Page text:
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OPINION
December 23, 2004 | Constance L. Rice, Constance L. Rice is a civil rights attorney in Los Angeles.
In Brazil's favelas, murder is the leading cause of death for 10-year-olds. In these urban hyper-barrios, police patrol in helicopter gunships. Any delusion of crime prevention gave way to containment and suppression long ago. At night, black children hide from both rogue cops and gang members; the rich venture from their fortress homes nearby only in armored vehicles or private planes.
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NEWS
August 17, 1989 | STEVE CHAWKINS, Times Staff Writer
An animal-welfare activist this week set the first traps in his campaign to remove the cats that for decades have lived in the beachfront rocks along the promenade outside Ventura's Holiday Inn. Leo Grillo, who runs a private cat shelter in the high desert near Acton, received an endorsement of the move from the state Parks and Recreation Department, which controls San Buenaventura State Beach.
CALIFORNIA | LOCAL
November 4, 2008 | Mark Medina, Medina is a Times staff writer.
Pulling into the parking lot on West Campus Drive at Cal State Long Beach, Dorothy Burstein figured that the cats would recognize the rumble of her Honda Accord. If that didn't perk up their ears, the sound of her popping open the car trunk surely would. "That means food," she said. Burstein is a volunteer with a small nonprofit group that for the last 10 years has been quietly feeding the dozens of feral cats that live on the fringe of the university campus.
BOOKS
August 18, 2002 | GARY INDIANA, Gary Indiana is the author of several novels, including "Resentment: A Comedy," "Depraved Indifference" and "Three Month Fever: The Andrew Cunanan Story."
As corporate publishing grows ever more corporate, the specialized work of nonfiction, the photography volume that beckons to a certain rarefied taste, the historical work that explores, let's say, areas of less than burning interest to a vast reading public are all less likely to find support at major houses.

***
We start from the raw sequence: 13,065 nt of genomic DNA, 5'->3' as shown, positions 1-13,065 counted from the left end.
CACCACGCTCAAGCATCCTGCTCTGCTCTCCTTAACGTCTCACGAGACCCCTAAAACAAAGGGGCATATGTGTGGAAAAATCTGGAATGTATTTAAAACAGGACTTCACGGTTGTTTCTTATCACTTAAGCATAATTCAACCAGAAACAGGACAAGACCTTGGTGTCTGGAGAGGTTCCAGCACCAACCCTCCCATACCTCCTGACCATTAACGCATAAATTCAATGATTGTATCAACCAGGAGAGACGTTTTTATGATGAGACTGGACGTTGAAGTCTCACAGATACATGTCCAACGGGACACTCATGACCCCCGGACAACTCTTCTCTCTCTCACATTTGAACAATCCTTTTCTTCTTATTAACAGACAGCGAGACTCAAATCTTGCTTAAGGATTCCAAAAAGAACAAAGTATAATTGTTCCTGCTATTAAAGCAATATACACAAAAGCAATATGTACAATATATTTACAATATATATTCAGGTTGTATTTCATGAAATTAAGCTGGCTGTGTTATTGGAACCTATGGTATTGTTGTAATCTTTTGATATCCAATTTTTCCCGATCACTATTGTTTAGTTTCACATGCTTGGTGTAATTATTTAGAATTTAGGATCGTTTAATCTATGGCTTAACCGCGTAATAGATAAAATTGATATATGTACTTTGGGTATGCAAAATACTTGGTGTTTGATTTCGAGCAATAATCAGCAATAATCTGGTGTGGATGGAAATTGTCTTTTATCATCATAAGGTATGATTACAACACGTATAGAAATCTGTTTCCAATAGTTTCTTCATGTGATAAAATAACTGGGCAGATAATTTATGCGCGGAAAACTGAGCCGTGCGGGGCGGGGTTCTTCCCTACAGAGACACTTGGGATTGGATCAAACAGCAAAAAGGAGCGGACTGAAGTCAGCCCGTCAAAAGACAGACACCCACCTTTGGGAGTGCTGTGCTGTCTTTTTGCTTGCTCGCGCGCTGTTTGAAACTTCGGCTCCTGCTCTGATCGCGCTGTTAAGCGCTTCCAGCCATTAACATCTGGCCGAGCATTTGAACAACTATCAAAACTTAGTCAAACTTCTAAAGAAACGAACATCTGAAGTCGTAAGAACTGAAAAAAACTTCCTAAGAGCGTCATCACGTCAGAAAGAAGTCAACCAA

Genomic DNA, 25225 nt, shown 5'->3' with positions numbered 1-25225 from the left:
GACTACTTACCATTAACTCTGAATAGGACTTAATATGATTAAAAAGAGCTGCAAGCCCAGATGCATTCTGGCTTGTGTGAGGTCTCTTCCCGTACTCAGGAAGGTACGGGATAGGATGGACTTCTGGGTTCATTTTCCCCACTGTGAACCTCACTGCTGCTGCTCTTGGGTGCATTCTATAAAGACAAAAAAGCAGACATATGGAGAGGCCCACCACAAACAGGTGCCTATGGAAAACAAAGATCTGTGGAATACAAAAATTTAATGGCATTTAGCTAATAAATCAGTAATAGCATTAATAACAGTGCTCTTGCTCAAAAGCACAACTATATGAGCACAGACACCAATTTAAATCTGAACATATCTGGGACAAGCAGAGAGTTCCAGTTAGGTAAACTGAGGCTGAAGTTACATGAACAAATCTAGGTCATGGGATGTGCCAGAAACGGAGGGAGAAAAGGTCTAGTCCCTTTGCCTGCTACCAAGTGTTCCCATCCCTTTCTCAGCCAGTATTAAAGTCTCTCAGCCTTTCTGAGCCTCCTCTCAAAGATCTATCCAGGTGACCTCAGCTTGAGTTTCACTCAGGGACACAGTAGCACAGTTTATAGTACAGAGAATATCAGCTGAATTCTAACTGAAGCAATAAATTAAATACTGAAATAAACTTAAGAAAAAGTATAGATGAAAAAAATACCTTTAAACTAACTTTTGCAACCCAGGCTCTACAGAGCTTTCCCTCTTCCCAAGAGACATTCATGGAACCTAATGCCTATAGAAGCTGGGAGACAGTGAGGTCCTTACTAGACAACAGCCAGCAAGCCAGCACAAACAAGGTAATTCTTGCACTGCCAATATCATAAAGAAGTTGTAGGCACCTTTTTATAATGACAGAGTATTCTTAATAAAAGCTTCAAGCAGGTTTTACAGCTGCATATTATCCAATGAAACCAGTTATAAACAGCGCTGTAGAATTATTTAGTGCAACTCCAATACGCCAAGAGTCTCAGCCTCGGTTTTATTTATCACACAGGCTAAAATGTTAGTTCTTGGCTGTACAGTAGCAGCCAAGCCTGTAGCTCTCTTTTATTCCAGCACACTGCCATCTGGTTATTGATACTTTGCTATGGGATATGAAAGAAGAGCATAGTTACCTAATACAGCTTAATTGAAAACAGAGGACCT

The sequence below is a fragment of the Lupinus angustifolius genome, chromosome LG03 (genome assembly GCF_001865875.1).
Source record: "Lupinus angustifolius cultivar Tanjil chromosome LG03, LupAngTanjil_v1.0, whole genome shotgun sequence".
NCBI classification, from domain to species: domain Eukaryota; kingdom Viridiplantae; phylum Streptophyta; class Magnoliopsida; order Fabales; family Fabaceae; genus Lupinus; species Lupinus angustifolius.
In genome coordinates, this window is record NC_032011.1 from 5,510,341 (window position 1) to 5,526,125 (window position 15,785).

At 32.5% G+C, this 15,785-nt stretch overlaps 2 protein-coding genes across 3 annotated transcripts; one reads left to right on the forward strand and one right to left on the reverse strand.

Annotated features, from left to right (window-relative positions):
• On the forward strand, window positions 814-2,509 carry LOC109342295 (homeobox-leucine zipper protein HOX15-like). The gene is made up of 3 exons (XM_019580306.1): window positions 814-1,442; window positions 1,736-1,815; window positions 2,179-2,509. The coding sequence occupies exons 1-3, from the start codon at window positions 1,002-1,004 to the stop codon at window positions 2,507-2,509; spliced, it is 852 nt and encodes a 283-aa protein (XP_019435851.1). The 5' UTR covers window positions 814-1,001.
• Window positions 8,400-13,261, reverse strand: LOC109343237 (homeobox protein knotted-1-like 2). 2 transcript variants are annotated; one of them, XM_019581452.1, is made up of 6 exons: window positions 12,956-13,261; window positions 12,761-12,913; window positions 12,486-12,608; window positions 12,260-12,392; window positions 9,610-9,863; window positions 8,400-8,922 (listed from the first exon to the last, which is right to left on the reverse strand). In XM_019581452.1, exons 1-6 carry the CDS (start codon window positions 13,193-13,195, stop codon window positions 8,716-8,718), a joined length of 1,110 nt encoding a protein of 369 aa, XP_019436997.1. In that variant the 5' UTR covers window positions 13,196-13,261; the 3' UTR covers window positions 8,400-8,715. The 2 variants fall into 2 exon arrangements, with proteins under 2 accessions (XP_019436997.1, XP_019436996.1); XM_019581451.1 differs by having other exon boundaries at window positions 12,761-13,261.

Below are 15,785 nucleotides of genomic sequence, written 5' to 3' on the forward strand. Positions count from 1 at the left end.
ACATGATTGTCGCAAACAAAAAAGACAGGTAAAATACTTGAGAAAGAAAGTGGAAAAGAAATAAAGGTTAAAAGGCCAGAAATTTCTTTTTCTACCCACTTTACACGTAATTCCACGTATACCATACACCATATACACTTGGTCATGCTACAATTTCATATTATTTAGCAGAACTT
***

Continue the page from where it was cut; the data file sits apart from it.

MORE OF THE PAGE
CALIFORNIA | LOCAL
November 6, 1990 | JACK SEARLES, SPECIAL TO THE TIMES
A longstanding controversy over cats that lived for decades among the beachfront rocks near Ventura's Holiday Inn has apparently been resolved, but hundreds of thousands of other homeless cats still roam Ventura County, animal experts say. Estimates of how many of the animals survive in virtually all parts of the county range from 350,000 to more than 2 million.
NATIONAL
June 3, 2003 | Scott Gold, Times Staff Writer
A Mexican national attempting to cross into the United States was shot and killed by a ranch hand who mistook him for a wild hog, officials said Monday, the latest event in what some fear could be one of deadliest years along the Southwest border. There is no evidence that the ranch hand intended to kill the man, authorities said.
NEWS
April 29, 2004 | Lisa Rosen, Special to The Times
It has been a long held theory of mine that to create a truly terrifying army, one need only recruit seventh-grade girls. They are ruthlessness incarnate. My theory was given some legitimacy a couple of years back, when Rosalind Wiseman wrote "Queen Bees and Wannabes: Helping Your Daughter Survive Cliques, Gossip, Boyfriends, and Other Realities of Adolescence."
CALIFORNIA | LOCAL
December 29, 2007 | Carla Hall, Times Staff Writer
They are the homeless of the domestic animal world -- colonies of feral cats that roam residential neighborhoods and lurk around office buildings and commercial garages, scavenging for food. Unlike other strays that might rub up against a leg hoping for a crumb or a head rub, these felines are so unaccustomed to human contact that they dart away when people approach. Feral cats cannot be turned into house pets. When they end up in municipal shelters, they have little hope of coming out alive.
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